Our training methods include three phases of training; a learning phase, a proofing phase and a maintenance phase. It is vitally important that you take the time to go through each phase of training and not move on until your dog is 100% ready to do so. Rushing through your training or not taking your dog through these three phases of training will result in inconsistent and unreliable performance from your dog. These phases need to be repeated with every new behavior that is taught.
Phase 1: The Learning Phase
In this stage of training we would have already introduced the dog to markers, once this is understood then other behaviors can be taught. In the learning phase the dog is taught the meaning of a command. In other words we use markers to help the dog form an association between a word (command) and an action or behavior. The learning phase of training is always done in controlled environments with little or no distractions. We don’t want to add a lot of distraction until the dog knows and understands the behavior that you are asking him to perform. While in the learning phase the dog is given a lot of leeway in order to work through the exercises with out stress. We don’t ever correct a dog for something we are not 100% positive he understands fully. You will take your dog through a learning phase every single time you teach him a new behavior. It will go a little faster each time because the dog is already accustomed to communicating with you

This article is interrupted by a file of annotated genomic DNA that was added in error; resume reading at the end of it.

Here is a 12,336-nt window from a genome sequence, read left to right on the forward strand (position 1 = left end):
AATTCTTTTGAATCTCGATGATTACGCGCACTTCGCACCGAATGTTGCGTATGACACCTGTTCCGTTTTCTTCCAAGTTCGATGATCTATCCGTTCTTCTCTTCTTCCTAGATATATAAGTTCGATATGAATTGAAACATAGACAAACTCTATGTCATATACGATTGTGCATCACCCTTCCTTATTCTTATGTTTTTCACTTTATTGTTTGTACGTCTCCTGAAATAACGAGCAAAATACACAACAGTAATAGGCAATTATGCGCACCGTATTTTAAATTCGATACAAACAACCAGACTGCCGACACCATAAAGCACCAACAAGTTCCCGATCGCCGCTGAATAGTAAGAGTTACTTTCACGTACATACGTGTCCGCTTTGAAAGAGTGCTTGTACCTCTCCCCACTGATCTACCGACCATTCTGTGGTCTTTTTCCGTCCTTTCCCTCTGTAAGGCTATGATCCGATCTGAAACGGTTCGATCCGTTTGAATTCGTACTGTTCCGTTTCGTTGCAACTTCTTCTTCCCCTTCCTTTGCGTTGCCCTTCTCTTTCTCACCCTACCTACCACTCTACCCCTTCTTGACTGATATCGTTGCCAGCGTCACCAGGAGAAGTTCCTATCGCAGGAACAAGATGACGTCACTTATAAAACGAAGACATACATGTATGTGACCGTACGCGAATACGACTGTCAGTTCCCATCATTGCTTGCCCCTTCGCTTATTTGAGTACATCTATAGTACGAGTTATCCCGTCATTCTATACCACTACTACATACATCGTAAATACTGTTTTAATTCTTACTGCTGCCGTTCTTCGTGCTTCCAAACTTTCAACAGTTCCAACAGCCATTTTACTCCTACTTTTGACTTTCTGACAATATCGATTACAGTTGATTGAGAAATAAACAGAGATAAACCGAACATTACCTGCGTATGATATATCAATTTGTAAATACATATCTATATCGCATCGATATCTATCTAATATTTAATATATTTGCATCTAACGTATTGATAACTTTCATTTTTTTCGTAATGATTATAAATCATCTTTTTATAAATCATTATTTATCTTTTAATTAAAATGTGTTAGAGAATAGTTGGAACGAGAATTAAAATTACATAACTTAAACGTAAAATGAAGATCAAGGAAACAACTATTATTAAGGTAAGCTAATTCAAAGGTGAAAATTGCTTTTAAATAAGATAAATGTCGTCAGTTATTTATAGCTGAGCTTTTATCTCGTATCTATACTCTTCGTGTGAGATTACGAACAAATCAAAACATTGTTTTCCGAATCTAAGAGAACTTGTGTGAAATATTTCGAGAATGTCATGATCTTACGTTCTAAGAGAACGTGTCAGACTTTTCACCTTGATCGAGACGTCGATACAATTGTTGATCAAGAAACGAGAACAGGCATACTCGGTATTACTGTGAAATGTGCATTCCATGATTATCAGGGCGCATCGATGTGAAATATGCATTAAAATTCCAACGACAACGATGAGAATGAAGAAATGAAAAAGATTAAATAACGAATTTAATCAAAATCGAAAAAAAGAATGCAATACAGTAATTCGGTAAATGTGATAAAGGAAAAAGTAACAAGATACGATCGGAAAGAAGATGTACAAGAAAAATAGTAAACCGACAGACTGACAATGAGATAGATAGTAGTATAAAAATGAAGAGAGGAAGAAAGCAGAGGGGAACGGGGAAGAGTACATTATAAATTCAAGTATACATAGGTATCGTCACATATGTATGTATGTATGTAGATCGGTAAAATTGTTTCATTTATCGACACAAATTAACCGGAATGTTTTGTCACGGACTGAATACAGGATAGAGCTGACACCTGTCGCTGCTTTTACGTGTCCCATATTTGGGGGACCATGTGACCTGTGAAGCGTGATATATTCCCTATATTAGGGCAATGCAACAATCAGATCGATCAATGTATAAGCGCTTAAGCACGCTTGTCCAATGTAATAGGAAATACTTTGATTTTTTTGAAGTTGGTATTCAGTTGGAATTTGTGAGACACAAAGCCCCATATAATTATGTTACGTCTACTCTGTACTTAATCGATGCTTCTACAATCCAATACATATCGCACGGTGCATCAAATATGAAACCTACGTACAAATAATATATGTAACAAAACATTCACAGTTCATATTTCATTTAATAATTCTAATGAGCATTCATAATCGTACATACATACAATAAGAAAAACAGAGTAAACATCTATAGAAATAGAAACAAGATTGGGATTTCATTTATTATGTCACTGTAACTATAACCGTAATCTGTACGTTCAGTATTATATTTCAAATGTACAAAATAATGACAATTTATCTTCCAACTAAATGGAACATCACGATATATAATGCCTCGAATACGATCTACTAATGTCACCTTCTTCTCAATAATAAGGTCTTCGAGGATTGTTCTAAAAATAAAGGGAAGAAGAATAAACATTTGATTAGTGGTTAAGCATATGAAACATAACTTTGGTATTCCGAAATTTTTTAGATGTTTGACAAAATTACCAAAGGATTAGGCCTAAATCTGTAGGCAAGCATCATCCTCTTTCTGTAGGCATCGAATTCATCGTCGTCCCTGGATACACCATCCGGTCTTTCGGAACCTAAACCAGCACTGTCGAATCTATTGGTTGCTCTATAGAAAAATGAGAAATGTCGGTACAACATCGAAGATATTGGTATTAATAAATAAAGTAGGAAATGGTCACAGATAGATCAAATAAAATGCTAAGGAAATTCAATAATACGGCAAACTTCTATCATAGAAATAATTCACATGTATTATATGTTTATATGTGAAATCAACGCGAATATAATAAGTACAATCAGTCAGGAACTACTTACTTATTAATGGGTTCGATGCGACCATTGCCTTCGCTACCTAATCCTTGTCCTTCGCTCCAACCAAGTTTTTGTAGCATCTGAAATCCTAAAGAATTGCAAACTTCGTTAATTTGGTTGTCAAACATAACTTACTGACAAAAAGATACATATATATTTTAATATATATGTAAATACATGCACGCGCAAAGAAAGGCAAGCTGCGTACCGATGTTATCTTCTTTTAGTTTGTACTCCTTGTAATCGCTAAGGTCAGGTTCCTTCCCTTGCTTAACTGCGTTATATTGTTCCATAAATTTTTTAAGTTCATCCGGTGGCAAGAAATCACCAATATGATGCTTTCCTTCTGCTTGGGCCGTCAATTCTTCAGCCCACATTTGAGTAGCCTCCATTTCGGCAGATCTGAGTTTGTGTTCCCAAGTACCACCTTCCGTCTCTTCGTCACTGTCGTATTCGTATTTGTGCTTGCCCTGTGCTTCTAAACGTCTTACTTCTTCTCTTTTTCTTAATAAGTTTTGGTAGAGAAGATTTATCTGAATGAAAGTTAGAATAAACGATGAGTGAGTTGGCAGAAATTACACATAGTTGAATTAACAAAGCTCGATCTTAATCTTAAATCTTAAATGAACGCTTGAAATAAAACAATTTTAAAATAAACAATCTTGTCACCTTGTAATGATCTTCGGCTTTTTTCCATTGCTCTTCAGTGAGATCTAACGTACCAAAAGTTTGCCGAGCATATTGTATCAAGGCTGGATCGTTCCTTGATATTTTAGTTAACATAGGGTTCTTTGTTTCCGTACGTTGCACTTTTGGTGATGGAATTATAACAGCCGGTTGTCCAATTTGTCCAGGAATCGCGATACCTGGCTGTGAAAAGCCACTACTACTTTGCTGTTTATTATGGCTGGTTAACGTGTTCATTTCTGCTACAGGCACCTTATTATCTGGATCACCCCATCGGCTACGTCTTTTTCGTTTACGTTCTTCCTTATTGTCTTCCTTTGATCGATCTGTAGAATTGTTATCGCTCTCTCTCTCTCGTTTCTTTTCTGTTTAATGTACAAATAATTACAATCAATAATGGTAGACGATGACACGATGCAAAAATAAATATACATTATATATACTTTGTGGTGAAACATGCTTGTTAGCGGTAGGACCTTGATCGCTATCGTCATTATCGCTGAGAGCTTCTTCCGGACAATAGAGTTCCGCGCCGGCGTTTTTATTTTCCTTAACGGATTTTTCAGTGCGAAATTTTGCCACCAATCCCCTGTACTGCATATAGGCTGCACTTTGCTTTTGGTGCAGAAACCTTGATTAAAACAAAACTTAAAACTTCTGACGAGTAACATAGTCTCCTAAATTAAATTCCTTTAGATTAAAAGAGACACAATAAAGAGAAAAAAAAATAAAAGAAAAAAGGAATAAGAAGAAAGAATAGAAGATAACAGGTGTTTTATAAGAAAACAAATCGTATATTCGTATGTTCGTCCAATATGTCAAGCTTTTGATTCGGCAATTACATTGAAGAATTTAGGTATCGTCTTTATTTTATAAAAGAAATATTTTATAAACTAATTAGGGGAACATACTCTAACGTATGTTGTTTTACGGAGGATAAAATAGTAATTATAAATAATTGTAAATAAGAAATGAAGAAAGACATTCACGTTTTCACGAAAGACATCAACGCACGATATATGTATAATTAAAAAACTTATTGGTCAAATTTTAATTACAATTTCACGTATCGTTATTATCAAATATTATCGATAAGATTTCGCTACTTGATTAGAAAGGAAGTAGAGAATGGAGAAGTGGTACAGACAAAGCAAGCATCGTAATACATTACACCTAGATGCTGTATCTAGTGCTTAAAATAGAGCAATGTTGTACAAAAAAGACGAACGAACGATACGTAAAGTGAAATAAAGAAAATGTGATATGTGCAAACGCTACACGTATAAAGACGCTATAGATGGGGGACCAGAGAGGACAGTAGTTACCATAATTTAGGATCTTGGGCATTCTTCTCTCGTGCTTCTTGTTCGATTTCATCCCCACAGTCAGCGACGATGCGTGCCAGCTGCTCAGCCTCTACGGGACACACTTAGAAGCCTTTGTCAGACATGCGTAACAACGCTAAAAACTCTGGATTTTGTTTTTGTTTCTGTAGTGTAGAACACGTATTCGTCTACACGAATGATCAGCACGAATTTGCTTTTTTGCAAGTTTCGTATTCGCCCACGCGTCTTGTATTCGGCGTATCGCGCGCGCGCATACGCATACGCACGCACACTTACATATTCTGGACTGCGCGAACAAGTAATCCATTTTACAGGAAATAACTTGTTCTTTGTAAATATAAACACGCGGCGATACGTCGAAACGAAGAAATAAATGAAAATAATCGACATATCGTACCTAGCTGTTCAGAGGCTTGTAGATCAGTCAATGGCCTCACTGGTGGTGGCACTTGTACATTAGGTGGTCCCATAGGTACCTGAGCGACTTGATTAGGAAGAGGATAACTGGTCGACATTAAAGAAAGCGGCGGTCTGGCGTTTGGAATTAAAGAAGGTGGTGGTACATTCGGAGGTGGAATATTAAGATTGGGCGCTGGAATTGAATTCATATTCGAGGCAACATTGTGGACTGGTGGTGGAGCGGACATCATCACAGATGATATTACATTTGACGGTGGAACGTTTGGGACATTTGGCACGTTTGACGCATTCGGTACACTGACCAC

and he now understands how to work with you.
Phase 2: The Proofing Phase
This is where we will add distractions to your training. Once your dog is performing an exercise consistently and you know for certain he is on board and understands what you are asking, you can then move to a proofing phase of training. This is the phase of training where we will ask the dog to perform the same exercise but in new locations or on new surfaces or perhaps with other dogs and people around. In this stage of training we will still need to give the dog ample time to understand that he still needs to perform the exercise even with the distraction in place. So we will need to make use of our verbal “negative marker” for this. We will gradually increase the level of distraction to be more and more difficult.
Phase 3: The Maintenance Phase